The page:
The moral of the story is that really clean water is a very good insulator and it only takes a tiny bit of dirt or sweat to change that drastically.
     
    strantor likes this.
  16. #12

    Expert

    Nov 30, 2010
    16,298
    6,811
    And about lightning...it disperses. Lots on the interwebs about it. Point of contact: sand turns to glass. Nearby, 10,000 volts per meter as the current disperses through the soil. Stand on one foot and your wet tenny starts steaming. Two feet down, a golf club apart, and your junk starts steaming.:eek:
     
  17. DerStrom8

    Well-Known Member

    Feb 20, 2011
    2,428
    1,328
    No, if the water is high enough to reach the live prong of the socket, it's also high enough to reach the ground and/or neutral leads. It doesn't matter how high the outlet is.

    Strantor, I'm with you. Total bull crap.
     
    strantor and #12 like this.
  18. strantor

    Thread Starter AAC Fanatic!

    Oct 3, 2010
    4,302
    1,988
    How much contamination does it take to transcend the boundry between DI water and tap water, and further, water that can rival a copper conductor? My crude findings with crude criteria indicates that it takes a huge amount of salt to make water anywhere near as conductive as wire. IIRC it took more salt than water in a glass of salt water to be conductive enough to replace a wire in a circuit consisting of a 12vdc power supply and a 12 vdc relay coil to make it switch.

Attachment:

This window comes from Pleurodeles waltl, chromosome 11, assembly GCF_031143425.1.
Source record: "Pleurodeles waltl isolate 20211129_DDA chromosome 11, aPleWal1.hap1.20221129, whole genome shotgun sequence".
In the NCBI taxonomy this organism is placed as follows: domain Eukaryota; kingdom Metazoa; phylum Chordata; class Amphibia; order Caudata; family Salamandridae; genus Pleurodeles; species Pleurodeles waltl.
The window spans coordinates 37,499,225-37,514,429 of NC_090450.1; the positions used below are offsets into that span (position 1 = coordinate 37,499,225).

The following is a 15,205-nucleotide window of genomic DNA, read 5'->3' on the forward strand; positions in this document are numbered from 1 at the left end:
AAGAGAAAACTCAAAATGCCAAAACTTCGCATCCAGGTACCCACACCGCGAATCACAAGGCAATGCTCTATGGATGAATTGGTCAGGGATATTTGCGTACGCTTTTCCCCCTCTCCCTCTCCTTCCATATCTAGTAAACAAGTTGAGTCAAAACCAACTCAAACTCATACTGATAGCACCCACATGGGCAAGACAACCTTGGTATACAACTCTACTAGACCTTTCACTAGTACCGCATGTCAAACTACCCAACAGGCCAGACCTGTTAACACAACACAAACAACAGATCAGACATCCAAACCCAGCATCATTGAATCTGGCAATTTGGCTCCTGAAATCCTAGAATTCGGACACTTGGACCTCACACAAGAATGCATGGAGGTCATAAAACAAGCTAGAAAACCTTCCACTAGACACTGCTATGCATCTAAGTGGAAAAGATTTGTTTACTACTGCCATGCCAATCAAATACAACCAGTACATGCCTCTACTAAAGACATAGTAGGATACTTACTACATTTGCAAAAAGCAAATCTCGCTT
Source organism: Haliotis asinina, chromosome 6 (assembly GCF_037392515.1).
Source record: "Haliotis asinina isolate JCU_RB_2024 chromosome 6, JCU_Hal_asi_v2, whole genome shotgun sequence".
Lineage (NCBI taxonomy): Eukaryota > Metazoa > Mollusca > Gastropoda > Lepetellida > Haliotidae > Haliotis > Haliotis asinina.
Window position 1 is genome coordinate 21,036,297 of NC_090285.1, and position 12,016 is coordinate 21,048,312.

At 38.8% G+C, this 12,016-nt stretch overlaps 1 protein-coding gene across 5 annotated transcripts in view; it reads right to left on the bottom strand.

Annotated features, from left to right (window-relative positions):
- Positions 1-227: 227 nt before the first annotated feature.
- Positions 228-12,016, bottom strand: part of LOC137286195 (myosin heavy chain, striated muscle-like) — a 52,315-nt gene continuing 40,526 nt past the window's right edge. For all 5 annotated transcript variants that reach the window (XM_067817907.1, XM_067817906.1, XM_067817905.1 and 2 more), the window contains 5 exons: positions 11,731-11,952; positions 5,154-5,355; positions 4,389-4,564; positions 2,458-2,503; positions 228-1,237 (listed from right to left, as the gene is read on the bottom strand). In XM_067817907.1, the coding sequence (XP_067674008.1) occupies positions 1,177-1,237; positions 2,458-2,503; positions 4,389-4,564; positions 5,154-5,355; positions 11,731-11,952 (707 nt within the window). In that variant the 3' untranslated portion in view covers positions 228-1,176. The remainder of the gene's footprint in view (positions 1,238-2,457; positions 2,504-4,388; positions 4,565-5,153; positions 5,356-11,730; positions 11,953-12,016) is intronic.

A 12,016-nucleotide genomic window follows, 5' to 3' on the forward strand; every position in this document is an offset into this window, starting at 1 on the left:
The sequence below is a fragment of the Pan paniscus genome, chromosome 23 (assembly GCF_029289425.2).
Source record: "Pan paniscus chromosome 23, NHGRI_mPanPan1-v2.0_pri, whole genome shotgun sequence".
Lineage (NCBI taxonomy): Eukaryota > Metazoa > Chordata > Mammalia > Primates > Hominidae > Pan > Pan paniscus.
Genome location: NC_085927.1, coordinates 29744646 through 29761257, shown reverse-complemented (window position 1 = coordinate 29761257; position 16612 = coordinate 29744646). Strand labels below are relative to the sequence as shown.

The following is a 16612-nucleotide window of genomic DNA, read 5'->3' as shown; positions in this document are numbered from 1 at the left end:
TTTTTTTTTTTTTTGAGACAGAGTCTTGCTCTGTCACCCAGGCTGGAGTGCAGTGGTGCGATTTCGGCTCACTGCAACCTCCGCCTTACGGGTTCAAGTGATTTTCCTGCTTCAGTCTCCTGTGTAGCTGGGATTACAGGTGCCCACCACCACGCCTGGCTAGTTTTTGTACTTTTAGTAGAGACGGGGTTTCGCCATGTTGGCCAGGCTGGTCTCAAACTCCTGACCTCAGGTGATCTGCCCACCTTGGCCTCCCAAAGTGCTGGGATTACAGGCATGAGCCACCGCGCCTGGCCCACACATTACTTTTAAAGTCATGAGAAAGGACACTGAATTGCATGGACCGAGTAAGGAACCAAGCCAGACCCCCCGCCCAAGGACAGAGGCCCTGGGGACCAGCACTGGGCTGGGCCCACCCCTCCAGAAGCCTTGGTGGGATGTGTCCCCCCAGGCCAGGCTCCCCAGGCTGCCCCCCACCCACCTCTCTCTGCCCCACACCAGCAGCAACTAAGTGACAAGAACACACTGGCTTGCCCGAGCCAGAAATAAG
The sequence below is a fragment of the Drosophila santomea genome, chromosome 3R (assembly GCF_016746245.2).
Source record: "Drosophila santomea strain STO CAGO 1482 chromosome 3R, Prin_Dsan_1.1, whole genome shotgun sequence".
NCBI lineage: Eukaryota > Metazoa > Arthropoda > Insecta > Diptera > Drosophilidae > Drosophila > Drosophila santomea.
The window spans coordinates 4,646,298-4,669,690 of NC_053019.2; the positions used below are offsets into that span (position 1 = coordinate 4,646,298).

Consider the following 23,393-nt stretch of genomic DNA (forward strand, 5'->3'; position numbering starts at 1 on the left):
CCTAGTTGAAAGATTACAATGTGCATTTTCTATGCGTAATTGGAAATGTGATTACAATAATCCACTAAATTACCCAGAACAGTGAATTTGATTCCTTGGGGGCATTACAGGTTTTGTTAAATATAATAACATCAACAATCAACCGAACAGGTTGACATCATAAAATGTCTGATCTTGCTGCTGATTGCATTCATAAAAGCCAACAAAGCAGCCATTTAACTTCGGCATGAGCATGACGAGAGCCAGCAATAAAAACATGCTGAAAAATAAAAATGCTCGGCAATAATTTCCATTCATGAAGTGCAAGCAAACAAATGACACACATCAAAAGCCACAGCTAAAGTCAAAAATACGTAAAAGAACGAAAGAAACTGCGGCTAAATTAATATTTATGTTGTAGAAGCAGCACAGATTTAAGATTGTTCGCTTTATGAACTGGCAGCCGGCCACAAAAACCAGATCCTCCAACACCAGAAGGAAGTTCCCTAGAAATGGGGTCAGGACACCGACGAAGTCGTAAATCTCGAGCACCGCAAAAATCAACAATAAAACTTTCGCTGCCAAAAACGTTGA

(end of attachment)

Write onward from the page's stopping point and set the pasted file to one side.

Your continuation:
19. wayneh

    Expert

    Sep 9, 2010
    12,127
    3,048
    While we're on the topic - which I find fascinating - I think you'll all agree a toaster in the bathtub is a more likely hazard than an outlet across a flooded room. But still, if you're not actually touching the conductors, and you're no better grounded than anything else in the water, is a toaster in the tub really a guaranteed electrocution like they show in the movies?
     
  20. #12

    Expert

    Nov 30, 2010
    16,298
    6,811
    Cut the third prong off the cord, reverse the conductors so the case is hot, and holler, "Catch!".:D
     
Loading...